Chief Architect, Quantiv
In the Nativity Story (or Christmas Story) the three wise men follow a bright star to Bethlehem to pay homage to the baby Jesus and offer him gifts.
But before setting off on their epic journey, did these three kings collect details of the positions of the stars at different times? Did they use these positions to form a map of the heavens? And did they add ‘contextual information’ to their observations?
And if that’s true, they turned what could have been a theoretical ‘stargazing’ exercise into a way to show possible connections between celestial movements and happenings on earth.
Moreover, you could argue that what made the ‘Magi’ wise was they knew which of the connections to follow more closely.
Given time, it’s possible to discover patterns even in very complex data. But when time is short, knowing what to observe – and what to ignore – is critical. And being able to observe quickly and reliably is essential if timely decisions are needed.
What is the link between the Nativity and operational information?
It might seem a frivolous connection, but the journey of the wise men could be compared to the developments required to make good operational information available within an organisation.
When something happens, it’s usually possible to explain why it happened… eventually. Details of the different events will need to be gathered and put in the right sequence, with the supporting contextual data.
From an IT perspective, business analytics provides infinite ways to help explain why a certain combination of circumstances could lead to a system operating in a particular way.
In that context, ‘big data’ collection is essential. It supports analysis of how and why an organisation operates. It also helps identify critical activities in the organisation’s processes and the parameters that control how those activities work.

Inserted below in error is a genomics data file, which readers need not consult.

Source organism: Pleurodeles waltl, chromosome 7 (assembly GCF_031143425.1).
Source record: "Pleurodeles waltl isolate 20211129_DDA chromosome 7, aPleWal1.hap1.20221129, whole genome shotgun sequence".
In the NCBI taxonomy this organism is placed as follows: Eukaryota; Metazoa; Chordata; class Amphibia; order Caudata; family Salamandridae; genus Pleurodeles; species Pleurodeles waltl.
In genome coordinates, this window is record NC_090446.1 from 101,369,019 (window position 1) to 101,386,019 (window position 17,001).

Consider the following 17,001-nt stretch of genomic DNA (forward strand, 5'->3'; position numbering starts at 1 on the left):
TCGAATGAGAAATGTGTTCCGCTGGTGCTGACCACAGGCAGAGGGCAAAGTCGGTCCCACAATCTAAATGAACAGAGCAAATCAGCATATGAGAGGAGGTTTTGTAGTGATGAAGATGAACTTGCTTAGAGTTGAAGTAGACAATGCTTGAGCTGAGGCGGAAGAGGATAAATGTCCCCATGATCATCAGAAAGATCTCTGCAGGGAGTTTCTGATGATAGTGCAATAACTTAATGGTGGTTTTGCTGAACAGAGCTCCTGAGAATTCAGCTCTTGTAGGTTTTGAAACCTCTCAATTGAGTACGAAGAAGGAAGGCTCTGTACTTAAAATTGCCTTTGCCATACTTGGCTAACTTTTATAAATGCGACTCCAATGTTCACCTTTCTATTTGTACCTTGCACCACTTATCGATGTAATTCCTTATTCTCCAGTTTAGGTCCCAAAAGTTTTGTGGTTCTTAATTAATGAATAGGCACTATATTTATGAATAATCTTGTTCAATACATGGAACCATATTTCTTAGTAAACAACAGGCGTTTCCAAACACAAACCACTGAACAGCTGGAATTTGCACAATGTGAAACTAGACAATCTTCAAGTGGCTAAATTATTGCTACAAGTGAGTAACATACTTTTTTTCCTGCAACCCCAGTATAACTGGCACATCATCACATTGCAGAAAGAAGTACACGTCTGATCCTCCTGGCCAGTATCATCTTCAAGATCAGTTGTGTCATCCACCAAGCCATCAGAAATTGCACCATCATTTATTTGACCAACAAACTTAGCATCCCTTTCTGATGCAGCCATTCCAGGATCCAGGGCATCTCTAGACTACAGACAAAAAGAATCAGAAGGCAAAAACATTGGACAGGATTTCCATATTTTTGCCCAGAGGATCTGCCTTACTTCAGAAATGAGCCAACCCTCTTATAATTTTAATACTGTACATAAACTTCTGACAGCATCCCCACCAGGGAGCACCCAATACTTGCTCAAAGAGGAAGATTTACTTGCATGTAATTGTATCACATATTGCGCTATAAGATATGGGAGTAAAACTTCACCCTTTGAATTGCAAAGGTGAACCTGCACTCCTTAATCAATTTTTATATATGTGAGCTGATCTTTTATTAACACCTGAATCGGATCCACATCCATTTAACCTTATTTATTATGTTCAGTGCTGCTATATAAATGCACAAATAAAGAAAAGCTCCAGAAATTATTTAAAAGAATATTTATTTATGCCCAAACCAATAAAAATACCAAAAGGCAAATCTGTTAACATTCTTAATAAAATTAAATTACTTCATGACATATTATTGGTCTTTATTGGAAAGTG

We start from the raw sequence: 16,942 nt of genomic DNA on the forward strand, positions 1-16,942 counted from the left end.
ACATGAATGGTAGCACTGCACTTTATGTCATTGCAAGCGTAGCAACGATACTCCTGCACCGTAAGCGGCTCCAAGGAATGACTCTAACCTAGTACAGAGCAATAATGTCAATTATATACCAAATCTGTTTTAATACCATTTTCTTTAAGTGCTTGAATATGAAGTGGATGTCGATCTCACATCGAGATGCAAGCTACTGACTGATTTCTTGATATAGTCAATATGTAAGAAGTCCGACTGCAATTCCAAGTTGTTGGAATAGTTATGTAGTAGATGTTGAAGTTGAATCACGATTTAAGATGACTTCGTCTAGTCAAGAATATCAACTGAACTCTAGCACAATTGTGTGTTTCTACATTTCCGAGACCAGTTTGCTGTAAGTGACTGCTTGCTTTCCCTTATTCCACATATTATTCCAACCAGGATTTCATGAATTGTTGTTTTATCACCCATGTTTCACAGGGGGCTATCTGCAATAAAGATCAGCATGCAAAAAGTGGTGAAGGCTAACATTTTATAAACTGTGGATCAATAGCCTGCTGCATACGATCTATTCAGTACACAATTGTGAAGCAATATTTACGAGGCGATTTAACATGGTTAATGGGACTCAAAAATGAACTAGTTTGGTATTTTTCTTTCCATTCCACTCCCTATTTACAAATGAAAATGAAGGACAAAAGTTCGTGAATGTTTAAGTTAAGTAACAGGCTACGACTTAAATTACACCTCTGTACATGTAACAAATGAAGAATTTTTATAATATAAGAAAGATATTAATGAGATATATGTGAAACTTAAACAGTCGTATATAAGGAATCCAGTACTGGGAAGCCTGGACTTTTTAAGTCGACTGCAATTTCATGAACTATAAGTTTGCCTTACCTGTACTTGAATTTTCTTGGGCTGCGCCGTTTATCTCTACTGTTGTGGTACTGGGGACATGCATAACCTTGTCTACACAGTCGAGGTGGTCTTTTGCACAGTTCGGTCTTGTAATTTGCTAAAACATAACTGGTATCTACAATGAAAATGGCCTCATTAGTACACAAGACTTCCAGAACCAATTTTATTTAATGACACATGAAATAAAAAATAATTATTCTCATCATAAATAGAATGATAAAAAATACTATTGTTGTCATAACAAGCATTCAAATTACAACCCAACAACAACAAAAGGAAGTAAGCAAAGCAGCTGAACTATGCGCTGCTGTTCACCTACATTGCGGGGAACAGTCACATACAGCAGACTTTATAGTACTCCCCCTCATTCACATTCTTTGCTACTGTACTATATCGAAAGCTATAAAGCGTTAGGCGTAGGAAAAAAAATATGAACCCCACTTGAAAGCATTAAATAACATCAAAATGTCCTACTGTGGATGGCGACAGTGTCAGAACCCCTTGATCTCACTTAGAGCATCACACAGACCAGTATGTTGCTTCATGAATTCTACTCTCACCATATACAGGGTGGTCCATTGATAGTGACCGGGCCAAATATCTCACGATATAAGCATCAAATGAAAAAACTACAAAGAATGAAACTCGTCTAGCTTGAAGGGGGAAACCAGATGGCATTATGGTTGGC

But once those critical activities and parameters have been identified, some of them can be chosen for real-time monitoring. For this, you shouldn’t rely on the original big data collection mechanisms, because these might be late, incomplete, or simply overwhelming. Instead, you need a separate metric monitoring process.
How can operational metrics help?
An operational metrics service works by taking the metrics identified by the analysis and ensuring the data that supports them is collected in a timely, reliable and consistent way. That means the information produced is both relevant and immediately usable.
Of course, the outcomes don’t quite have the drama of a journey across a desert. But separating the collection of analytical data from the provision of operational information can still have significant outcomes for any organisation.
Merry Christmas from Quantiv
The Quantiv team wish you a very Merry Christmas, and a happy and healthy New Year.